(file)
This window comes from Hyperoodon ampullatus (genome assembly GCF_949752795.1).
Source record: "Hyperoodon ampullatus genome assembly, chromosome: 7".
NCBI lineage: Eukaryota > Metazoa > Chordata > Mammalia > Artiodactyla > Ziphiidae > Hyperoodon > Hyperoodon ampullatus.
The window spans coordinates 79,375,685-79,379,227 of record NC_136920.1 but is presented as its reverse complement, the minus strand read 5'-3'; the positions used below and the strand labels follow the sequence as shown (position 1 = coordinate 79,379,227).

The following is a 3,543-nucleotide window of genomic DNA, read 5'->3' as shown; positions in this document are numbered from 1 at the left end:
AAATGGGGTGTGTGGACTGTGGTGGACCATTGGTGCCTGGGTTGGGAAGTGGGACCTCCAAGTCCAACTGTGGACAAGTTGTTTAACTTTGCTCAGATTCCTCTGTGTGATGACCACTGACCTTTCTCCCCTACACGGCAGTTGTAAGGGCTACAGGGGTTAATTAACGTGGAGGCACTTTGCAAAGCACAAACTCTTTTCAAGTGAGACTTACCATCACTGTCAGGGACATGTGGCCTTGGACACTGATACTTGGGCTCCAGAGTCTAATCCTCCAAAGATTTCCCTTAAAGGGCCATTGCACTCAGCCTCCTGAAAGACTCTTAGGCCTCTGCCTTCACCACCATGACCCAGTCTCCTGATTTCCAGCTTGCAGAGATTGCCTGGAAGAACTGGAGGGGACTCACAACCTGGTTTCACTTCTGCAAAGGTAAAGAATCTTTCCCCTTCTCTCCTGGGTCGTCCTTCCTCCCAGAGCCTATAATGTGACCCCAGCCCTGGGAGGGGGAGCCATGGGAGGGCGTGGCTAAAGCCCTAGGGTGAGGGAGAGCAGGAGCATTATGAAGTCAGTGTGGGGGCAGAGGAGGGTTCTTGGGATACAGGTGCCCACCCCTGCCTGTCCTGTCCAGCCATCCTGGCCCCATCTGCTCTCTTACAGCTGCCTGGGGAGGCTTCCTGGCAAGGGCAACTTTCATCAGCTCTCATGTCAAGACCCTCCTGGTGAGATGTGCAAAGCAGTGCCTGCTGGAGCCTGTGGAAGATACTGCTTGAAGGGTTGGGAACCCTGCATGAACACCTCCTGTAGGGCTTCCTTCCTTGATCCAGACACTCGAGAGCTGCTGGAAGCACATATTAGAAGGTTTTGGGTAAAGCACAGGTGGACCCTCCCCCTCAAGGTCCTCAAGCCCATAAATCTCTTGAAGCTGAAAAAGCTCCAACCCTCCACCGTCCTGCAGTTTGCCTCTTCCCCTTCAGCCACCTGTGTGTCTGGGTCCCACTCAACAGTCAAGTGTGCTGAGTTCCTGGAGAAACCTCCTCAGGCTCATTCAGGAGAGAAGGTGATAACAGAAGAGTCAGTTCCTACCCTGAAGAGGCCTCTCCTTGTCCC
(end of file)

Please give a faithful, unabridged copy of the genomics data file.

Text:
This window comes from Hyperoodon ampullatus (genome assembly GCF_949752795.1).
Source record: "Hyperoodon ampullatus genome assembly, chromosome: 7".
NCBI lineage: Eukaryota > Metazoa > Chordata > Mammalia > Artiodactyla > Ziphiidae > Hyperoodon > Hyperoodon ampullatus.
The window spans coordinates 79,375,685-79,379,227 of record NC_136920.1 but is presented as its reverse complement, the minus strand read 5'-3'; the positions used below and the strand labels follow the sequence as shown (position 1 = coordinate 79,379,227).

The following is a 3,543-nucleotide window of genomic DNA, read 5'->3' as shown; positions in this document are numbered from 1 at the left end:
AAATGGGGTGTGTGGACTGTGGTGGACCATTGGTGCCTGGGTTGGGAAGTGGGACCTCCAAGTCCAACTGTGGACAAGTTGTTTAACTTTGCTCAGATTCCTCTGTGTGATGACCACTGACCTTTCTCCCCTACACGGCAGTTGTAAGGGCTACAGGGGTTAATTAACGTGGAGGCACTTTGCAAAGCACAAACTCTTTTCAAGTGAGACTTACCATCACTGTCAGGGACATGTGGCCTTGGACACTGATACTTGGGCTCCAGAGTCTAATCCTCCAAAGATTTCCCTTAAAGGGCCATTGCACTCAGCCTCCTGAAAGACTCTTAGGCCTCTGCCTTCACCACCATGACCCAGTCTCCTGATTTCCAGCTTGCAGAGATTGCCTGGAAGAACTGGAGGGGACTCACAACCTGGTTTCACTTCTGCAAAGGTAAAGAATCTTTCCCCTTCTCTCCTGGGTCGTCCTTCCTCCCAGAGCCTATAATGTGACCCCAGCCCTGGGAGGGGGAGCCATGGGAGGGCGTGGCTAAAGCCCTAGGGTGAGGGAGAGCAGGAGCATTATGAAGTCAGTGTGGGGGCAGAGGAGGGTTCTTGGGATACAGGTGCCCACCCCTGCCTGTCCTGTCCAGCCATCCTGGCCCCATCTGCTCTCTTACAGCTGCCTGGGGAGGCTTCCTGGCAAGGGCAACTTTCATCAGCTCTCATGTCAAGACCCTCCTGGTGAGATGTGCAAAGCAGTGCCTGCTGGAGCCTGTGGAAGATACTGCTTGAAGGGTTGGGAACCCTGCATGAACACCTCCTGTAGGGCTTCCTTCCTTGATCCAGACACTCGAGAGCTGCTGGAAGCACATATTAGAAGGTTTTGGGTAAAGCACAGGTGGACCCTCCCCCTCAAGGTCCTCAAGCCCATAAATCTCTTGAAGCTGAAAAAGCTCCAACCCTCCACCGTCCTGCAGTTTGCCTCTTCCCCTTCAGCCACCTGTGTGTCTGGGTCCCACTCAACAGTCAAGTGTGCTGAGTTCCTGGAGAAACCTCCTCAGGCTCATTCAGGAGAGAAGGTGATAACAGAAGAGTCAGTTCCTACCCTGAAGAGGCCTCTCCTTGTCCC